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Sony Raises Earnings Estimate as Restructuring Pays Off

Gains from higher-than-expected sales of camera sensors and video games.

Asa Mathat

Japanese consumer electronics firm Sony on Wednesday raised its earnings estimates for the second time in three months, citing higher-than-expected sales of camera sensors and video games.

Sony said it probably made an operating profit of 68 billion yen ($569 million) in the year ended March 31, compared with 26.5 billion yen a year earlier. That compares with its previous estimated operating profit of 20 billion yen.

The Tokyo-based firm is finally reaping the benefit of long-haul restructuring efforts after weak TV and smartphone sales brought years of heavy losses. After massive cost cuts, it has sought targeted expansion under Chief Executive Kazuo Hirai in lucrative areas such as sensors for smartphone cameras.

Sony is set to make its official earnings statement for the year on April 30. Before Wednesday’s move, following an upward revision in February, the average forecast among 19 analysts for operating profit was 50.3 billion yen.

As part of its restructuring, Sony has spun off its TV business, and also plans to split off its audio and video business as part of a new strategy to encourage greater autonomy of its subsidiaries. The company had struggled to gain market share in high-end smartphones, lagging far behind leaders Apple and Samsung.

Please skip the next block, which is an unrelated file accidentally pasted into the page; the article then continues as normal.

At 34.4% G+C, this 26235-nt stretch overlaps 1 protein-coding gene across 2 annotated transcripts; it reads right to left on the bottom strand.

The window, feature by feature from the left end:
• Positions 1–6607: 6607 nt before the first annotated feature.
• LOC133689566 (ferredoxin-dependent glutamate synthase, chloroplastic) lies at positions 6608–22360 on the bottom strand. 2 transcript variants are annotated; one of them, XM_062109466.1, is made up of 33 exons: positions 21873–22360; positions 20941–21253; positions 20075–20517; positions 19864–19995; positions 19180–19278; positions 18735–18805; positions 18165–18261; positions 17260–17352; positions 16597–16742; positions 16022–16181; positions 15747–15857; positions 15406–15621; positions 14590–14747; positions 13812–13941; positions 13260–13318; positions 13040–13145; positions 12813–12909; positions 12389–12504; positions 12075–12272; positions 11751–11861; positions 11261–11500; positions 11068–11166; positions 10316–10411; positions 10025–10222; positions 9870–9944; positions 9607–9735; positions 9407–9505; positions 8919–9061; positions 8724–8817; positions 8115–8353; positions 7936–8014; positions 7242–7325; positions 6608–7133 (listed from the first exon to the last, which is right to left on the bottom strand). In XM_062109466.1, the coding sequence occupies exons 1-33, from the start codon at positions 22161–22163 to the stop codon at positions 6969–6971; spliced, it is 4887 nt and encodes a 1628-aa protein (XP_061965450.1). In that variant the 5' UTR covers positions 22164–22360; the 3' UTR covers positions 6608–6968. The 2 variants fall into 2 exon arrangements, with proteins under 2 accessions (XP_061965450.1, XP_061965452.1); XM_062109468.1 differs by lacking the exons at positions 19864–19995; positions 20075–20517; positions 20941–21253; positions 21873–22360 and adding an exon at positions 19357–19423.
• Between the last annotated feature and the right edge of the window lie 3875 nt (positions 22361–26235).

Sony on Wednesday also narrowed its overall net loss estimate to 126 billion yen from 170 billion yen, and raised its revenue estimate to 8.2 trillion yen from 8.0 trillion yen. It also cited strength in its financial services unit.

Its shares have risen more than 30 percent so far this year on signs of progress toward a long-awaited turnaround. Year-on-year, the shares have nearly doubled, hitting 3,827.50 yen earlier this month, their highest since 2008.

(Reporting by Ritsuko Ando and Chris Gallagher; Editing by Kenneth Maxwell)

This article originally appeared on Recode.net.